For me, Facebook has become a great resource for finding great artistic talent, and Takeia Marie is one of my most favorite find’s. Takeia’s credits include work done with Food Network’s “Chopped” champion, Josetth “Josie” Gordon, CJ Fly of Pro Era, The American Physical Society as an animation consultant, while also contributing work as an editorial writer for The Hip Hop Speakeasy. Hailing from New York City, this gifted artist recently took time to speak with the Tessera Guild about her career, her process of creation, and how her home city influences her work.
I am an illustrator from New York. I went to school for animation, but found myself more drawn to illustration, developing concepts and storytelling (mostly in comic books). I started teaching myself more about those things and the business behind illustration. I’m still learning more everyday.
What is the first thing you remember drawing?
The first thing I remember drawing seriously was Sonic The Hedgehog when I was younger. I was a huge Sonic fan from the first time I played the first Sonic game on the Sega Genesis back in the day. I had all the comics and loved the stories.
Can you tell us a little about your process and your choice of medium?
I always say I’m a hybrid of digital and traditional media when it comes to how I draw. It really depends on what I’m drawing and how I feel at the moment. But for the most part, I’ll use Photoshop or Manga Studio to lay out my work. Could be anything from a rough sketch to something more refined.
At that point, if I want something to be illustrated on paper or a client wants something tangible, I’ll print my rough and lightbox over it. Otherwise, I’ll digitally draw and color everything. If I’m doing graphic design work, I’ll usually sketch out an idea on paper and then, using my sketch as a guide, create everything in Illustrator. At the end of the day, though, I don’t think any one tool, whether it be digital or traditional, is better than any other. It’s about the artist and how he or she chooses to use it.
Are there themes and/or subjects you find yourself drawn to again and again in your art? Are there any particular artists who inspired you to work in the comic book medium?
The first person who inspired me to draw comics was my cousin. He is an artist too, and is the person I credit with getting me into anime and the comic book medium. Before, I didn’t realize that it was possible to actually draw for a living. From there, I kept reading comic books, studying them, and getting how-to books to learn the depths of drawing comics.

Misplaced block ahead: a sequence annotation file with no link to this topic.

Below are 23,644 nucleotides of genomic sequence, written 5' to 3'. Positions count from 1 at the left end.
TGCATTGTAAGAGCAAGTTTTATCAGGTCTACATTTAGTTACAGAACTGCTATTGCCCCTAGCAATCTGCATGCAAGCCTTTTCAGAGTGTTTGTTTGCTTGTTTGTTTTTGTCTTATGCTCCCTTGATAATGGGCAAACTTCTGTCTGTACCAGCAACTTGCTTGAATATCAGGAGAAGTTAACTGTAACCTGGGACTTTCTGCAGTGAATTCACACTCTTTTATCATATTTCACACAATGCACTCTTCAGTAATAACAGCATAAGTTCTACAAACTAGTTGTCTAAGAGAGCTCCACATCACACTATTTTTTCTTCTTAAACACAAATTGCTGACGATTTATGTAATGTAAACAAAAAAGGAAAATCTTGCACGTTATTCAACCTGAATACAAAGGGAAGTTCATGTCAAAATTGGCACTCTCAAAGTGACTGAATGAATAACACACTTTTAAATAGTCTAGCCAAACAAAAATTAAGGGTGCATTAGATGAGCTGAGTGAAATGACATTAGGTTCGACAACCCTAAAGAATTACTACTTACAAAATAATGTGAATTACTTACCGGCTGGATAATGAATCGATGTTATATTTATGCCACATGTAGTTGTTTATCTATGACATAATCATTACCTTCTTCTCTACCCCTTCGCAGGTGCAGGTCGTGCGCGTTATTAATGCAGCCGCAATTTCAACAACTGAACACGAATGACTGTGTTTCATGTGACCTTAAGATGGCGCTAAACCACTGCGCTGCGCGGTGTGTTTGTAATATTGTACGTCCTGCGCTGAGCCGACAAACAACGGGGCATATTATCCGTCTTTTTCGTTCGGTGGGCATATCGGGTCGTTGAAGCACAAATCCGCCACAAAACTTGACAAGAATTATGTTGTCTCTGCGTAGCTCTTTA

As for themes – the thing is, I’m drawn to anything that has a good story and interesting characters. I get excited about drawing characters who are dynamic and stories with interesting and diverse worlds. For the most part, if I can get excited about a story or the nature of the characters in it, it really doesn’t matter the genre or particular subject matter, so long as it sparks something that I can relate to.
You’re a native New Yorker. Do you find that your city informs your work in any way, or are there elements throughout your day that you find might creep its way into your work?
I find myself drawn to work that is very sketchy or gritty and energetic, as opposed to work that is super clean. I think that comes from the grittiness of New York, and the kinetic movement you’ll find in the graffiti that has just become a part of the iconic look of NYC. I enjoy drawing odd little things like buildings and streets or the cracks in a concrete sidewalk -anything that feels dirty or imperfect. I’m also a huge Hip-Hop fan, and I find myself trying to integrate that raw, aggressive energy that you find in the music into some of my work. Growing up in New York has definitely had a big influence on me artistically.
What are you working on now? Where can we go to view/purchase your work?
I’ve actually been trying to branch out from just staying in the comic book/illustration world (even though I still enjoy doing those things very much). Right now I’m working with iSojah, a Hip-Hop artist out of Columbus, Ohio, on some of the design portions of his Klasik Media imprint, which will be a go-to place for up and coming hip-hop artists and musicians, fashion designers, and entertainers who need help getting started.
In between client work, I’m also working on my own project, The Forgotten. Something totally unrelated to art – I’m a contributing editorial writer for The Hip-Hop Speakeasy, a Hip-Hop blog that is dedicated to covering independent and slept-on Hip-Hop artists and bringing their music to the forefront.
People can view my work here: